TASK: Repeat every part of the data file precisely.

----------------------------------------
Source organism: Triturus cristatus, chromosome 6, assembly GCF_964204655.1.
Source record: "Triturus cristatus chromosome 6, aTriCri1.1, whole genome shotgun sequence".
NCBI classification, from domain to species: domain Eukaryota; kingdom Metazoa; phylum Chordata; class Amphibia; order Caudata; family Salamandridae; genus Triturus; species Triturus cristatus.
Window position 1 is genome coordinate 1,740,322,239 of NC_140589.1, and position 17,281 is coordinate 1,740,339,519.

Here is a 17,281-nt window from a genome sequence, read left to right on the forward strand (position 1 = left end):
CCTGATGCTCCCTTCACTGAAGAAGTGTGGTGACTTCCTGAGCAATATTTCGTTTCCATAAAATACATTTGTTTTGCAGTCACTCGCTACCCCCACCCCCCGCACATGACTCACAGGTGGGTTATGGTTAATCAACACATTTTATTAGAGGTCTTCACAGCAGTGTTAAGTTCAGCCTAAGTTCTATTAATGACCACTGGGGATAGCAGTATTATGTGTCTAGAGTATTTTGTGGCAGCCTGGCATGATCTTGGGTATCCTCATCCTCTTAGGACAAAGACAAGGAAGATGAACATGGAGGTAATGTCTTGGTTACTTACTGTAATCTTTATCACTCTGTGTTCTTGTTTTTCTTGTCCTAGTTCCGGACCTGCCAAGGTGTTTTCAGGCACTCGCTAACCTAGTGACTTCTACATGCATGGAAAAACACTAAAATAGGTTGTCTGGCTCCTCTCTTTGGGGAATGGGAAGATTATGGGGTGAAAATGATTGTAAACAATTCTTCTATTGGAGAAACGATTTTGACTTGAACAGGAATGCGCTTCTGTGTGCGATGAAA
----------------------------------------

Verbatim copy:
Source organism: Triturus cristatus, chromosome 6, assembly GCF_964204655.1.
Source record: "Triturus cristatus chromosome 6, aTriCri1.1, whole genome shotgun sequence".
NCBI classification, from domain to species: domain Eukaryota; kingdom Metazoa; phylum Chordata; class Amphibia; order Caudata; family Salamandridae; genus Triturus; species Triturus cristatus.
Window position 1 is genome coordinate 1,740,322,239 of NC_140589.1, and position 17,281 is coordinate 1,740,339,519.

Here is a 17,281-nt window from a genome sequence, read left to right on the forward strand (position 1 = left end):
CCTGATGCTCCCTTCACTGAAGAAGTGTGGTGACTTCCTGAGCAATATTTCGTTTCCATAAAATACATTTGTTTTGCAGTCACTCGCTACCCCCACCCCCCGCACATGACTCACAGGTGGGTTATGGTTAATCAACACATTTTATTAGAGGTCTTCACAGCAGTGTTAAGTTCAGCCTAAGTTCTATTAATGACCACTGGGGATAGCAGTATTATGTGTCTAGAGTATTTTGTGGCAGCCTGGCATGATCTTGGGTATCCTCATCCTCTTAGGACAAAGACAAGGAAGATGAACATGGAGGTAATGTCTTGGTTACTTACTGTAATCTTTATCACTCTGTGTTCTTGTTTTTCTTGTCCTAGTTCCGGACCTGCCAAGGTGTTTTCAGGCACTCGCTAACCTAGTGACTTCTACATGCATGGAAAAACACTAAAATAGGTTGTCTGGCTCCTCTCTTTGGGGAATGGGAAGATTATGGGGTGAAAATGATTGTAAACAATTCTTCTATTGGAGAAACGATTTTGACTTGAACAGGAATGCGCTTCTGTGTGCGATGAAA